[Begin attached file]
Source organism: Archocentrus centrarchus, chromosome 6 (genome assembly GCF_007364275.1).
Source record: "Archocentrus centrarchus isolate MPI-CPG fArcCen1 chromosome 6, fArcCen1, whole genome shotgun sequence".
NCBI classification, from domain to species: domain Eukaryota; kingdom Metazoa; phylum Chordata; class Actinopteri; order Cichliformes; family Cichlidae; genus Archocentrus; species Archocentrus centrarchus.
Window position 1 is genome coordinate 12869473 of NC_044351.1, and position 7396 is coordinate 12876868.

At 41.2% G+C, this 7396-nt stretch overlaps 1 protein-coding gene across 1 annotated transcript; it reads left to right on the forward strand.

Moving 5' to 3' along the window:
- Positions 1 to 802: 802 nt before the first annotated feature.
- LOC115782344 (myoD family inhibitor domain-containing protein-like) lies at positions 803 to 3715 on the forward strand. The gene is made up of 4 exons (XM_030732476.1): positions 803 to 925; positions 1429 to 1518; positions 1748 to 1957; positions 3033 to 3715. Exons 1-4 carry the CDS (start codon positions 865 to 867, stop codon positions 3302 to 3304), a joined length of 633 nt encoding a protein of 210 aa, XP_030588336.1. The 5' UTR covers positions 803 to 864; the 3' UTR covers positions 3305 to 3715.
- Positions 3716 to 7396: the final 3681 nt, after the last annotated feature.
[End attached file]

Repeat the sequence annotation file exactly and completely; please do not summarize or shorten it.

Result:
Source organism: Archocentrus centrarchus, chromosome 6 (genome assembly GCF_007364275.1).
Source record: "Archocentrus centrarchus isolate MPI-CPG fArcCen1 chromosome 6, fArcCen1, whole genome shotgun sequence".
NCBI classification, from domain to species: domain Eukaryota; kingdom Metazoa; phylum Chordata; class Actinopteri; order Cichliformes; family Cichlidae; genus Archocentrus; species Archocentrus centrarchus.
Window position 1 is genome coordinate 12869473 of NC_044351.1, and position 7396 is coordinate 12876868.

At 41.2% G+C, this 7396-nt stretch overlaps 1 protein-coding gene across 1 annotated transcript; it reads left to right on the forward strand.

Moving 5' to 3' along the window:
- Positions 1 to 802: 802 nt before the first annotated feature.
- LOC115782344 (myoD family inhibitor domain-containing protein-like) lies at positions 803 to 3715 on the forward strand. The gene is made up of 4 exons (XM_030732476.1): positions 803 to 925; positions 1429 to 1518; positions 1748 to 1957; positions 3033 to 3715. Exons 1-4 carry the CDS (start codon positions 865 to 867, stop codon positions 3302 to 3304), a joined length of 633 nt encoding a protein of 210 aa, XP_030588336.1. The 5' UTR covers positions 803 to 864; the 3' UTR covers positions 3305 to 3715.
- Positions 3716 to 7396: the final 3681 nt, after the last annotated feature.